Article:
Operation Thunderball Saves More Trafficked Wildlife Than Any To Come Before
Operation Thunderball – no it isn’t a convoluted scheme by a villain in a James Bond film, but rather Interpol’s largest-ever coordinated seizure of wildlife traffickers and their ill-gotten specimens in history.
The massive operation involved 109 countries and resulted in nearly 2,000 seizures of protected wildlife, 440 ivory pieces, more than 4,300 birds, and nearly 10,000 live turtles and tortoises according to Interpol.
Trafficking of wildlife, both flora and fauna, is the third-largest criminal enterprise worldwide behind drugs and firearms. While one might imagine elephant ivory or exotic big cats as the most likely victims, all kinds of species are targeted, including many which aren’t endangered. Rare wildflower and tree specimens are also popular targets for trafficking.
Three Years Running
Wildlife crime has been on the rise as the global population increases. The practice of traditional Chinese medicine is an infamous destination for the illegal trade of shark fin, rhino horn, and the scales of a small mammal called the pangolin, the most trafficked animal on the planet.
Interpol and the World Customs Organization (WCO) have executed plans like this before; Operation Thunderbird in 2017, and Operation Thunderstorm in 2018. But it was Thunderball that led to the identification of nearly 600 individuals and arrests all over the globe.
Over the month of June, officials seized 23 live primates, 30 big cats, more than a ton of pangolin scales, 74 truckloads of timber, more than 2,600 plants, and nearly 10,000 marine species. By number of countries, this was the largest operation targeting wildlife crime in history.
On a positive note, the month’s seizures included only 5 rhino horns, an animal which has suffered severely from illegal wildlife trade and the poachers operating therein. Just last year, 50 rhino horns were intercepted in Kuala Lumpur Airport in Malaysia. Worth a estimated market value of $12 million U.S. the rhino horns were likely bound for Vietnam or China, where people pay top dollar for them as a cancer treatment. It is estimated that 1,100 rhinos were killed in South Africa alone during 2016, to furnish horns for the wildlife trade.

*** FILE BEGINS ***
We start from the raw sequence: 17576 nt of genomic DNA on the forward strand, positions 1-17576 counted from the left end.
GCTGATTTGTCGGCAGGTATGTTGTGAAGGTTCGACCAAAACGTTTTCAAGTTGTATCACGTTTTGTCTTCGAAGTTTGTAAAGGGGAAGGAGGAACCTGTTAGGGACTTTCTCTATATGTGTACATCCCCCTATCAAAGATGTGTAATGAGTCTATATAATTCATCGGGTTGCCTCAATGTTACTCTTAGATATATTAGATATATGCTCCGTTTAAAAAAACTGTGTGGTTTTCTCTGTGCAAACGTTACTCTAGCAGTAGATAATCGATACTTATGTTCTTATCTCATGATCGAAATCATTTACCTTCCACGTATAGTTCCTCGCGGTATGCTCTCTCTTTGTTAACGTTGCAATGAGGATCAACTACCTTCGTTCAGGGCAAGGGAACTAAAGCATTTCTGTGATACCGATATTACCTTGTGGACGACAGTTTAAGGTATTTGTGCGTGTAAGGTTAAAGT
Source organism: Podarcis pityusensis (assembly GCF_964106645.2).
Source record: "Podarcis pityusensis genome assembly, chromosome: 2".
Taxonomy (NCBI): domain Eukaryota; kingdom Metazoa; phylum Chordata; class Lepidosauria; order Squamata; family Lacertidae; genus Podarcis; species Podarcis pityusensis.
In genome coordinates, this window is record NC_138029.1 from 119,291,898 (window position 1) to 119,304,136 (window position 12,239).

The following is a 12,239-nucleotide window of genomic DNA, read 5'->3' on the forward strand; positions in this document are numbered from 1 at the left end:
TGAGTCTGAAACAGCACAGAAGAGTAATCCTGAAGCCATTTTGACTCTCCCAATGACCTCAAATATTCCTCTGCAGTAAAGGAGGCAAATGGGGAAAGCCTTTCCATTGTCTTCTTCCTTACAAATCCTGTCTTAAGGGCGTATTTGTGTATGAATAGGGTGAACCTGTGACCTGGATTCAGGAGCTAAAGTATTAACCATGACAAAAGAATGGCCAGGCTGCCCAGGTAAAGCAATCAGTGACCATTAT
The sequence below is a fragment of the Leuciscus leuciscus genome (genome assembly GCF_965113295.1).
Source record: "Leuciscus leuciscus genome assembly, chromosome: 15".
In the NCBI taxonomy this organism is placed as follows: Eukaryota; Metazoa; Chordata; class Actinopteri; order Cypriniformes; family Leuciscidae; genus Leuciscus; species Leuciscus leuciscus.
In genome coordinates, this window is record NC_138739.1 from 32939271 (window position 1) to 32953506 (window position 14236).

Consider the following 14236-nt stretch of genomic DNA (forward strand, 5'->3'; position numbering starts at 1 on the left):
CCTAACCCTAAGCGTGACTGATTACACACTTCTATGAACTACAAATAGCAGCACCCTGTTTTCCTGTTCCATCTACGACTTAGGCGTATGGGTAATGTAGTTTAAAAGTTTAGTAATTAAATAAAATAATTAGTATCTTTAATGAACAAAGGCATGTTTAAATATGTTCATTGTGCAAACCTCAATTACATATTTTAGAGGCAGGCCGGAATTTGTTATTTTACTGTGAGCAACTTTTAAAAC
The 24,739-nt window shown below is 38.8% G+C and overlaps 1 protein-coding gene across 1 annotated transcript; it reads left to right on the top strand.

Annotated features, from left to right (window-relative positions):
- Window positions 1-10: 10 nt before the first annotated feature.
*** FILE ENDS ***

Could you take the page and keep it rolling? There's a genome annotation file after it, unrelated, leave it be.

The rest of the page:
However rhino horn is made from keratin, the same substance which makes up our hair and fingernails, and has never once been demonstrated to have any cancer-fighting effects.
Keeping Up the Pressure.
One of Operation Thunderball’s primary efforts was identifying routes and hotbeds of activity ahead of time.
“If we keep the pressure on and if we clamp down on specific routes and specific countries,” says Roux Raath, WCO’s environment program manager to National Geographic, “that forces criminals to either look at different commodities or either different countries, different routes….It’s changing the patterns”.
“As clearly illustrated by the results of Operation Thunderball, close cooperation at international and national levels to combat wildlife crime must never be underestimated,” said WCO Secretary General Kunio Mikuriya.
“Such initiatives will be replicated to raise awareness within the global law enforcement community on the gravity of global wildlife crime and to better coordinate cross-agency efforts, including the engagement of civil society groups to detect and deter wildlife criminal networks,” added Mikuriya.
As species loss and habitat destruction continue to drive down biodiversity – a crucial component to the webs of organic life on earth, it’s bold action like Operation Thunderball that gives animals like the pangolin, and so many more besides, a fighting chance.